Africa’s challenge: The ‘jobless growth’

Edited by Zeinab Sabet and Shahira Emara

For over 40 years, Africa has not witnessed such a rapid growth as recently. Out of the world’s 10 fastest growing economies, 6 are African! However, such growth is not always coupled with a decrease in inequality or a remarkable reduction in poverty. While some African countries have experienced growth with significant reduction in poverty, poverty rate remains high in most countries regardless of their economic performance. In the latter cases, growth has been even named by some studies ‘jobless growth’. This is where the African challenge remains.

Witness Simbanegavi, Director of Research at the African Economic Research Consortium, argues that growth is not being channelled in the right way to benefit the vulnerable people. On the other hand, and unlike the Latin American region, Africa lacks strong social protection policies. According to Simbanegavi, what Africa needs now is a pro-poor growth coupled with improved social protection policies; only this paradigm can lead to an enhancement of the welfare of the poorest.

Has growth in Kenya been pro-poor?
The paper ‘Poverty and Economic Growth: Understanding the linkages in Kenya’ authored by Jane Kabubo Mariara (School of Economics, University of Nairobi) looks at the links between poverty, inequality and growth in Kenya. She shared her presentation during the GDN 14th annual Conference, during the session organized in partnership with (AERC). She also examines the role institutions play in promoting growth.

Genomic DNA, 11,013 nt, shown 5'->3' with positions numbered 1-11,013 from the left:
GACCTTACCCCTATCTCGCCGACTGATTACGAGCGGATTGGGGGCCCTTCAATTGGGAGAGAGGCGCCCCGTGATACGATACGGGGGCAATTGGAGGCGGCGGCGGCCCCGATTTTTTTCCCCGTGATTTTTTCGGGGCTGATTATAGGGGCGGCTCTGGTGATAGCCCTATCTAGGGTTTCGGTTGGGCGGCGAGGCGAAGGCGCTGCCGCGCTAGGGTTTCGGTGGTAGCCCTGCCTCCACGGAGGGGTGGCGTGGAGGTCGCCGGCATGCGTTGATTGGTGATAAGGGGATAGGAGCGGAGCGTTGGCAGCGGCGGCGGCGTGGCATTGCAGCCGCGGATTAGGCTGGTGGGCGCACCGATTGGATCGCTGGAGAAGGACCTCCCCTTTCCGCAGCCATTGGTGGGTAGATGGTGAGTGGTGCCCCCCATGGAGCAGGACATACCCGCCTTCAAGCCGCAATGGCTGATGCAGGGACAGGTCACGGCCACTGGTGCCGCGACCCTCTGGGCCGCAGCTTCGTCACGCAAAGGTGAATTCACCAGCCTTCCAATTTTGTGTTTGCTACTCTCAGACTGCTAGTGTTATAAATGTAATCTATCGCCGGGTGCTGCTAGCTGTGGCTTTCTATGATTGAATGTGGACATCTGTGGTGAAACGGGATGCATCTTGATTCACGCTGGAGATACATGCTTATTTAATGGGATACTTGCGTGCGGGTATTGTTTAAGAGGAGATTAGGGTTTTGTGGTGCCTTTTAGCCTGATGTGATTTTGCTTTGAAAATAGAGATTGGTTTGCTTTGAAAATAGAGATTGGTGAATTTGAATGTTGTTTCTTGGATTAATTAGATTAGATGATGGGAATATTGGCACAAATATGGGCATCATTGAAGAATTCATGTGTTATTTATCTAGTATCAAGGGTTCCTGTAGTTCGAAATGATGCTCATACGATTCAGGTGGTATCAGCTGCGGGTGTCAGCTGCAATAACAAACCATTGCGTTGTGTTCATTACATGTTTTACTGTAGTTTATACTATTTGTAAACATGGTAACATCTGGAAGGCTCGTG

Mariara claims that growth in Kenya has not been always pro-poor and to a large extent it was derived by institutional factors, such as the availability of work markets and education.  She also argues that growth in Kenya is mostly determined by income and not by redistribution of income. In the video below, Mariara recommends some of the policies that can re-target growth towards the poor.  She proposes the implementation of subsidies for fuel, and better policies to enhance education. Most importantly she looks at the opportunity cost of making water available and the fact that the poor spend a lot of time finding water, while she argues that this time can be better utilised  as explained in her paper.

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